Where the target depth of any borehole is beyond the capability of the BGS remotely operated rockdrills, a drillship using wireline core-retrieval techniques is used. This method offers the ability to sample hundreds of metres below the sea bed. Wireline coring combines techniques developed by the oil and gas industry, mining and geotechnical coring tools, and the proven technology of wireline retrieval. BGS has developed and continually upgraded a suite of coring tools and interchangeable inner core barrels that have been successfully deployed on a range of projects
During wireline coring, an inner core barrel is dropped (under free fall) through the outer drill pipe, locking in place once it reaches the bottom of the drill string. When the coring operation to fill the inner core barrel is complete, a retrieval tool is lowered down the drill string on a wire (hence wireline). The tool locks on to the top of the core barrel, and on retraction releases the mechanism holding the barrel allowing it to be pulled back up the drill string to the surface. The advantage of this method is that different inner core barrels can be used to cope with varying geology.
The current inner core barrel options are:
The BGS 5m combined rockdrill and vibrocoring system offers the versatility of two sampling systems on one rig. This has the advantage of mobilising one system for a project that allows both hard rock (5m maximum) and soft sediment (6m maximum) to be sampled using the same system.
The RD1 system can be mobilised on any vessel of opportunity that has a Dynamic Positioning (DP) system and suitable A-frame. RD1 has been used for a number of scientific and commercial projects from the Antarctic to the Tropics.
The system can also carry a sub-sea video camera suite that assists accurate landing by having a real-time link to the operators on the vessel.
The BGS 55m Rockdrill (RD2), is one of our newest remotely operated sampling system. RD2 is capable of coring up to 55m below sea floor in water depths up to 4000m and is operated via its own launch and recovery system (LARS). The system can continuously core in 1.7m sections, and can be outfitted with additional sensors such as gas-flow meters and down-hole logging tools.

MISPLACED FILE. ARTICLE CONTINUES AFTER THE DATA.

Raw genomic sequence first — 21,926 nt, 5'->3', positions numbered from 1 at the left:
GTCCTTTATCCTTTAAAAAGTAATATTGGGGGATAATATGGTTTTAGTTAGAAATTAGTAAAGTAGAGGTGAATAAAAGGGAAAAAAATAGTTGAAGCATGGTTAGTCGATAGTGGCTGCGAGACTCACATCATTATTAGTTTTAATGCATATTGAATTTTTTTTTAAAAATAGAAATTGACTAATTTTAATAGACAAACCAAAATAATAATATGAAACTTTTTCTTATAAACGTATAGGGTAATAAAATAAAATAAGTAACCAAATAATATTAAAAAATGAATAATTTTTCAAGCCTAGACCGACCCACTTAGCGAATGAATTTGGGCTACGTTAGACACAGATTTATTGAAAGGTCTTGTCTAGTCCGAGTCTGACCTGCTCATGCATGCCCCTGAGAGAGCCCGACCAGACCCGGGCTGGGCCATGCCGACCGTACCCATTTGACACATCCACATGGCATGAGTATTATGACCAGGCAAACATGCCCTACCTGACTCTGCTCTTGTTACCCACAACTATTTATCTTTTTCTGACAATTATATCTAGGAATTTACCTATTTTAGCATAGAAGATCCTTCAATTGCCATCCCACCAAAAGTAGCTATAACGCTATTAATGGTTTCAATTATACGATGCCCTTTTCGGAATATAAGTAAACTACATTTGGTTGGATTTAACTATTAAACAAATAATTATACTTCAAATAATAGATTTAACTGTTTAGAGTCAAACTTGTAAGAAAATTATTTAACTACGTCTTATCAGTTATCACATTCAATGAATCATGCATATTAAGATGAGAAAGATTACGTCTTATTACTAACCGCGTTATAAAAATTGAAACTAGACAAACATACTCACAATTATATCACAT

The RD2 system will be used in conjunction with the Bremen University (MARUM) MeBo sea-floor rockdrill on future International Ocean Discovery Program (IODP) expeditions implemented by the ECORD Science Operator (ESO).
The BGS RD3 system is small and compact and can operate in up to 2000m of water. The system is therefore suitable for operations on vessels where deck space is limited and is ideal for when working in shallow water where it is harder for large vessels to operate.
Having designed, built and operated vibrocoring systems since the 1970s, these are the BGS's oldest form of powered coring devices with a long and successful track record of recovering high-quality samples from various environments.
BGS currently has two Vibrocorer systems capable of coring either up to 6m or 3m of soft and unconsolidated sediment in up to 6000m of water. Sediments are collected in a plastic liner tube within a core barrel driven by a one-tonne weight and vibrator motor (hence the name vibrocorer) mounted at the top of the rig. Guillotine closure below the core barrel during recovery of the equipment aids in core retention during operations.
The systems are deployed using the vessel’s A-frame and either a ships lift winch, if using the battery-operated system, or the BGS umbilical winch for the full-powered version. Uniquely, BGS vibrocorers utilise a powered winch to extract the core barrel from below sea bed, prior to recovering the rig. This reduces the number of damaged core barrels and more importantly the strain on the lift umbilical.
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